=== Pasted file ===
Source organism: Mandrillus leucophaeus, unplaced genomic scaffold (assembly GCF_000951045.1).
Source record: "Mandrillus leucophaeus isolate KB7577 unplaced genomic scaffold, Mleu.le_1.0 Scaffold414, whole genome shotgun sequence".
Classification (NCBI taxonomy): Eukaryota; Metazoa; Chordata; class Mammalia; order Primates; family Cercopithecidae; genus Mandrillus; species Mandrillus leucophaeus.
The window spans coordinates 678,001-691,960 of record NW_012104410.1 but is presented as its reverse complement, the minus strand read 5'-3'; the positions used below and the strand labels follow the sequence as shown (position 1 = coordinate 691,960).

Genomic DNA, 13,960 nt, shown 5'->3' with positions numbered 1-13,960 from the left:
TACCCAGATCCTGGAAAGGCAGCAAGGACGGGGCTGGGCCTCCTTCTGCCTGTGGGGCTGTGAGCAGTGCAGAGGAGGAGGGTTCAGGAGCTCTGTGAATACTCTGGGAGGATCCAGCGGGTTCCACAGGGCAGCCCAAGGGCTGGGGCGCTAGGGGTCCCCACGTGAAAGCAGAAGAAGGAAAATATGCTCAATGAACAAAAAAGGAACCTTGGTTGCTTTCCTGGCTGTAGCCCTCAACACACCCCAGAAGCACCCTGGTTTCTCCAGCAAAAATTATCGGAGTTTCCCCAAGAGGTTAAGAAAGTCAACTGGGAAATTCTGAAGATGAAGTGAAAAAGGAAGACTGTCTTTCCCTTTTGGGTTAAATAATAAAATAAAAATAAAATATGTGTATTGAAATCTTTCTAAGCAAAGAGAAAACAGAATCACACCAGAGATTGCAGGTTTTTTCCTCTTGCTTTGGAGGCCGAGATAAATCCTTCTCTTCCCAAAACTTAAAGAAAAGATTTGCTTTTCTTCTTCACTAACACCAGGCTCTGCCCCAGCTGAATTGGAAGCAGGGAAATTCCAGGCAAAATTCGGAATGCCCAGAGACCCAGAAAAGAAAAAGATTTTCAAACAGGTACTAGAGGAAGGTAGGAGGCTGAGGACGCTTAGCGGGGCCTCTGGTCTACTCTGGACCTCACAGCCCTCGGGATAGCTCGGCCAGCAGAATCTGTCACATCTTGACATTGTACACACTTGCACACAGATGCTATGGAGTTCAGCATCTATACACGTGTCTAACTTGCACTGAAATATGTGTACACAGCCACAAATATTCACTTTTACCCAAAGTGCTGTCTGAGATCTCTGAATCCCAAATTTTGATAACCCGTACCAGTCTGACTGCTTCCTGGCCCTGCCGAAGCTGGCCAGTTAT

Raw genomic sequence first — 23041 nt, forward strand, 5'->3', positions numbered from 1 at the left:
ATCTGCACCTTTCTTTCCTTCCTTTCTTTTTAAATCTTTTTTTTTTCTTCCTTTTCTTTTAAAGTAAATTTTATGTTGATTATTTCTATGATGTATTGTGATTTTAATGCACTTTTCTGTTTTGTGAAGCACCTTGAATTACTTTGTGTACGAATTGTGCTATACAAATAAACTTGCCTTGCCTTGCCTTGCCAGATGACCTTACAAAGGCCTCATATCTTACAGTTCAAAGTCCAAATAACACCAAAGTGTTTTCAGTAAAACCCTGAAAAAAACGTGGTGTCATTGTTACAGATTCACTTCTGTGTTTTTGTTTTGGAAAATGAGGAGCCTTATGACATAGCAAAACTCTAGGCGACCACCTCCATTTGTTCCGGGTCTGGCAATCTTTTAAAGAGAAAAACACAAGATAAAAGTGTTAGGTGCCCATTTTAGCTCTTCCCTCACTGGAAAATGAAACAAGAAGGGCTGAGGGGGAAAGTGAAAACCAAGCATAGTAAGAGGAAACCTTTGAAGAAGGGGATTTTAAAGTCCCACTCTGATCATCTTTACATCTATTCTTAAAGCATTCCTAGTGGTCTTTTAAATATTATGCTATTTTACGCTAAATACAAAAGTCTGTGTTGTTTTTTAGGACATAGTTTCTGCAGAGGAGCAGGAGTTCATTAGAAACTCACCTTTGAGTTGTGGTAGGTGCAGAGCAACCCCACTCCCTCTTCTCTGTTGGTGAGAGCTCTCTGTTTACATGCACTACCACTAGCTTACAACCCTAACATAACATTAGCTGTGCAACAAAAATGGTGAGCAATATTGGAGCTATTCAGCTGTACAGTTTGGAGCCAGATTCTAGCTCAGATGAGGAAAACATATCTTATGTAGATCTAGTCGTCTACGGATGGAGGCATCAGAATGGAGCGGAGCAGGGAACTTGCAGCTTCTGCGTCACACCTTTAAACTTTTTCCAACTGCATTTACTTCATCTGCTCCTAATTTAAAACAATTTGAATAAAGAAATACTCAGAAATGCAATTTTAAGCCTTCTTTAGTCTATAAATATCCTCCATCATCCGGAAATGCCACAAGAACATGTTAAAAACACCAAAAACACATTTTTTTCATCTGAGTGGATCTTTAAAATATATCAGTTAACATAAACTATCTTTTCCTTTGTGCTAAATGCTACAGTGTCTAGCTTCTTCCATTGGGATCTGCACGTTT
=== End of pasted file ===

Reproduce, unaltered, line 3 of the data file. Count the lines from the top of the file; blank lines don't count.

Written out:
Classification (NCBI taxonomy): Eukaryota; Metazoa; Chordata; class Mammalia; order Primates; family Cercopithecidae; genus Mandrillus; species Mandrillus leucophaeus.